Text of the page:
Humic acid and enzymes inclusion in Canola-Based Broiler Diets : effects on physiological and meat quality parameters
Disetlhe, Amogelang Ratanang Precious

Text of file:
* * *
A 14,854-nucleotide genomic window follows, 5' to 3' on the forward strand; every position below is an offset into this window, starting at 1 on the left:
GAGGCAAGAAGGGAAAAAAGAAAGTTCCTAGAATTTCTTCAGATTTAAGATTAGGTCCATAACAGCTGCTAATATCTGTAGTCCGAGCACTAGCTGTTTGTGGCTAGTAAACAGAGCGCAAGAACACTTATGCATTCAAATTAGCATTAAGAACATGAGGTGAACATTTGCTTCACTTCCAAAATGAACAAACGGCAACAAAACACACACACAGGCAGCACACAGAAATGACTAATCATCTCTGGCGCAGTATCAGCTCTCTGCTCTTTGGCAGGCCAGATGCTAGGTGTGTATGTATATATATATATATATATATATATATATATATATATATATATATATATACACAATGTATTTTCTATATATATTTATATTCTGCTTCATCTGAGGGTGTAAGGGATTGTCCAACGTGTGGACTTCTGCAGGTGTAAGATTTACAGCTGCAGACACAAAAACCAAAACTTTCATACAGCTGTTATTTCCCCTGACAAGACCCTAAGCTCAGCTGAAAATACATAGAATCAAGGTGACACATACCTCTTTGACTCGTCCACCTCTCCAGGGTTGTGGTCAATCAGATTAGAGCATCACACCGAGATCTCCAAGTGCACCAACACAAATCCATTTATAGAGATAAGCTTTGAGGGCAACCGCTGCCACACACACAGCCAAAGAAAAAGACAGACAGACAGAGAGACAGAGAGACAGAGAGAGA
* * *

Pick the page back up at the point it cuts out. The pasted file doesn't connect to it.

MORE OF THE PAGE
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This study was undertaken to investigate the effects of potassium humate and Axtra XAP enzyme (Xylanase + Amylase + Protease) as dietary additives on growth performance, protein utilisation efficiency, blood parameters, meat quality and tibia bone parameters in broilers fed canola-based diets. Two hundred and twenty broiler chickens were randomly allotted to 5 dietary treatments: control (commercial broiler diet); CM (17.5 % canola meal inclusion); CMEnz (17.5% CM inclusion + 0.3 g/kg Axtra XAP); CMPh (17.5% CM inclusion + 1.5% Potassium Humate, PH) and CMEnzPh (17.5% CM inclusion + 1.5% PH + 0.3 g/kg Axtra XAP). The feeding trial started at the grower phase when the birds were 14 days of age. Intake and weight data were used to calculate average daily feed intake (ADFI), feed conversion ratio (FRC) and average daily gain (ADG). There were no significant (P >0.05) differences on ADFI across all treatments for both grower and finisher phases. However, broilers offered CM had higher ($P$ <0.05) ADG (71 ± 1.08 g/d) compared to birds on all the other diets. Cumulative weight gain of birds fed diet CMEnzPh was the highest throughout the experimental period. Dietary treatment significantly ($P$ <0.05) affected protein utilisation and growth efficiency parameters in both grower and finisher phases apart from the protein consumed (PC) in the finisher phase, specific growth rate was also highest in CM chickens compared to all other treatments. In all instances, the control diet promoted the lowest values for PC, PER, specific growth rate (SGR) and growth efficiency (GE) in the grower phase. Haematological parameters were not influenced ($P$ >0.05) by dietary treatments. The serum biochemistry indices, AST and sodium, were significantly ($P$ <0.05) influenced by dietary treatments but not ALP, ALT, total protein, potassium, albumin, total calcium, cholesterol and magnesium. Diet had no effect on all carcass traits apart from breast weight and breast muscle index of broilers being significantly different. The results on meat quality measurements also showed a lack of significant effect of diet on pH and temperature measurements, drip loss and shear force values of the breast muscle. However, diet had a significant effect on the 3 meat colour coordinates and water-holding capacity (WHC). With regards to meat colour, broiler muscle in the control and CMPh groups (52.94 and 52.91, respectively) had the highest ($P$ <0.05) values for lightness (L*), whilst the meat from broilers fed CMEnzPh had the lowest (47.94). With regards to fatty acid profile, higher values for PUFAs, n-3 fatty acids and n-6 fatty acids were observed in the CM containing diets particularly the CMPh group. The inclusion of CM, enzyme complex and humic acid salt increased the PUFA/SFA ration whilst at the same time reducing the n-6/n-3 ratios. Diet had an effect on latency to lie test with broilers in CMEnz having the highest tendency to lie (2.88 minutes). The highest standing persistency was observed in CMEnzPh (11.19 minutes). Diet had no effect on tibia biomechanics. Diet had an influence (P <0.05) on the macro mineral (calcium, phosphorus, magnesium and potassium) content apart from sodium. Intestinal morphometric parameters demonstrated some differences in the height and width of the intestinal villi and in the width of the intestinal crypts. Gross lesions analysis showed high prevalence of rickets in CMEnz, whilst the inclusion of canola and PH appeared to improve distribution and density of lymphoid tissue in the peripheral and central follicles building tissues of the bursae of fabricius and thymus. Overall, canola meal was shown to have potential as an alternative of soybean meal in broiler diets. Collectively, the findings from the study can be helpful in designing less-expensive feed formulations, physiological and meat quality in poultry farming systems in future.